It is that time of the year again when all eyes were on the World Solar Challenge, which took place in Australia. This year’s five-day long race was super exciting, with the lead three teams- Nuon, from University of Delft (NL), Solar Team Twente, from University of Twente (NL) and the guys from University of Michigan (US), being neck and neck throughout the whole time.
For quite a bit chunk of the race, Solar Team Twente seemed to be heading towards the trophy with full speed. Nuon was actually third, even fourth, at some point during day one, as the Aurum car from University of Michigan, and the Tokai Challenger from Tokai University, were giving them quite a run for their money. Throughout day two, Nuon secured the second position, finishing both days two and three just behind the guys from Twente.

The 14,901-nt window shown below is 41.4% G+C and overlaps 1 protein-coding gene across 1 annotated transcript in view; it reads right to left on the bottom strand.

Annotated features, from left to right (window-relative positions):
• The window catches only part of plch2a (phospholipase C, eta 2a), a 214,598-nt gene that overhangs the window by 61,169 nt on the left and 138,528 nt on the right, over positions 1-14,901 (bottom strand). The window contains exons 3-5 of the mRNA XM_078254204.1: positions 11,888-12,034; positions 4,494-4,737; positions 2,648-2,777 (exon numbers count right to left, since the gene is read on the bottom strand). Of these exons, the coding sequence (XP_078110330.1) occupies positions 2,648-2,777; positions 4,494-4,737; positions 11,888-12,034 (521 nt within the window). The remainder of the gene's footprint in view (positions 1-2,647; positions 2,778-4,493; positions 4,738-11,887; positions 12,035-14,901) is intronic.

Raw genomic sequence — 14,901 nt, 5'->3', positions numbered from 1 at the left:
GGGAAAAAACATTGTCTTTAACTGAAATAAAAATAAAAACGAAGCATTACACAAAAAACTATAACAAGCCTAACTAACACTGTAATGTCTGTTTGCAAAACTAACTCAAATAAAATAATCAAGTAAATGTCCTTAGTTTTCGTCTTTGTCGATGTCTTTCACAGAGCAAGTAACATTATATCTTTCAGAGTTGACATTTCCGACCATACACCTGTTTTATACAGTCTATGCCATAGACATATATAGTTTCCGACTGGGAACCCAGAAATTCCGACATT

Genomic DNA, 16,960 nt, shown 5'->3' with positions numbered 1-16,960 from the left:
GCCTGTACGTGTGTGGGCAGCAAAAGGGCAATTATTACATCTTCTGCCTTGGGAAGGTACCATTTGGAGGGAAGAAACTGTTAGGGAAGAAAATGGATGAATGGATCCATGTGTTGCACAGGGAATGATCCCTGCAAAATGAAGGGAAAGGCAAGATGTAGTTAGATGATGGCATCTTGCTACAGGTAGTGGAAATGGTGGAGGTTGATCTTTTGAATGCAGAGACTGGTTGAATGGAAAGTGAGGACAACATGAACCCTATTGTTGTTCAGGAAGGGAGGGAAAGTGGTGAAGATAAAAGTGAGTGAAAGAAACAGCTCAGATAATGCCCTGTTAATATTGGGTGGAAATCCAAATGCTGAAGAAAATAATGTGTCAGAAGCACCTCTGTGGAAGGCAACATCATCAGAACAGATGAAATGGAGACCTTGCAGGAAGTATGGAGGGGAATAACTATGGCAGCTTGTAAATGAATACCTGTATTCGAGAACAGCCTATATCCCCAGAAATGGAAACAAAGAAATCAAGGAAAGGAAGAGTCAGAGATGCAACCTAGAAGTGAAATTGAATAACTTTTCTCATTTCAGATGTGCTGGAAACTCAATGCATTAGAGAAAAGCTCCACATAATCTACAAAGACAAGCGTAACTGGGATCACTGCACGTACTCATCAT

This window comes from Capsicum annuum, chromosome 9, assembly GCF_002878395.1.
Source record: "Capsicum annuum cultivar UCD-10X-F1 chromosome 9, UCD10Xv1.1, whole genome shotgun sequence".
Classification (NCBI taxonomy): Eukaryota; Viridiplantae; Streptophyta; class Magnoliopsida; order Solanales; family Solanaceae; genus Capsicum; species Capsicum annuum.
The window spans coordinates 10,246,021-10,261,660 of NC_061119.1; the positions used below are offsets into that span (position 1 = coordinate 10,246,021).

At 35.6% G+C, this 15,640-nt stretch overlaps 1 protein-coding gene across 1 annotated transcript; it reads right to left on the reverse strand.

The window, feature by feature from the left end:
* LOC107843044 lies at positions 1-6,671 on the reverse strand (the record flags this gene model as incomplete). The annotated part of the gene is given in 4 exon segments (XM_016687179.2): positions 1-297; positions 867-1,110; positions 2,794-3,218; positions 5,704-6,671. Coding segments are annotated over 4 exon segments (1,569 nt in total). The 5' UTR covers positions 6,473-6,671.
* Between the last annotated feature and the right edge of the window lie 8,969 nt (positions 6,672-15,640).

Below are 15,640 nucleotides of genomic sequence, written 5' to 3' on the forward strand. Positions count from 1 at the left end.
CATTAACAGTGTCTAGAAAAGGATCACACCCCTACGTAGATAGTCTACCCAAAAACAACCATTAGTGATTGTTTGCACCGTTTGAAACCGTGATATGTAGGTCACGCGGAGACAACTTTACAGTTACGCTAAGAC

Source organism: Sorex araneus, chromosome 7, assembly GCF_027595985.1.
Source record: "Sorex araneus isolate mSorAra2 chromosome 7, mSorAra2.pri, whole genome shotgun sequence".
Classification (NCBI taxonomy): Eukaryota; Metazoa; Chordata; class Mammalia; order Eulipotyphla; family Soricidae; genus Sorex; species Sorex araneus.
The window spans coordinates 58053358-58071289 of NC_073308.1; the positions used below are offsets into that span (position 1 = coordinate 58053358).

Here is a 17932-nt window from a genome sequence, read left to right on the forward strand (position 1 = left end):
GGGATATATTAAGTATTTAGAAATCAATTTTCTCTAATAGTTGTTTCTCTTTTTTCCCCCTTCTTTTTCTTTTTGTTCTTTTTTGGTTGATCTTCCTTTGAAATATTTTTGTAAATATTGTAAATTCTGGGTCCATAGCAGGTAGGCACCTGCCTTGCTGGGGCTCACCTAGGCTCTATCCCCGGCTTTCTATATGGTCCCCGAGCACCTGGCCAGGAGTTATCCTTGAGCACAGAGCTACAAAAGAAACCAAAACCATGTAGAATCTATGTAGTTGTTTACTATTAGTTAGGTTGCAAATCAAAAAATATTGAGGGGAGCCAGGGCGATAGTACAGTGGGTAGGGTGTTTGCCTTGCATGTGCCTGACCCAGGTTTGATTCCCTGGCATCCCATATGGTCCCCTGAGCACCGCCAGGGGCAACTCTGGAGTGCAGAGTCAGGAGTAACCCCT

But a turn of events happened on day four, just when everyone thought the leader board is decided, Nuon overtook Solar Team Twente, just mere 500 km (310 mi) from the finish line in Adelaide. At the end of day four, with 300 km (186 mi) left to go, the guys from Delft were only two minutes ahead of the Twente team.
Day five was particularly exciting, as Nuon was ahead of everyone for the whole morning. Their solar car reached incredible speeds of the whooping 100km/h (62 mph). But nothing was certain throughout the day, as at the 3000 km mark, the difference between Nuon and Solar Team Twente was just over two and a half minutes.
In the end, however, Twente could not do it, finishing second, just eight minutes and twenty seconds behind the winners Nuon. The guys from Delft managed to complete the race in 37 hours, 56 minutes and 12 seconds, taking the prize for a second consecutive time, and sixth time in the history of the World’s Solar Challenge. The fight for third and fourth place was also pretty exciting, as the team from Tokai University overtook the guys from University of Michigan just outside Adelaide and secured its third place.
In the coming hours, the final leader board will shape up as the rest of the contestants cross the finish line. In total 47 teams from 25 countries took part in the challenge this year.
Image (c) World Solar Challenge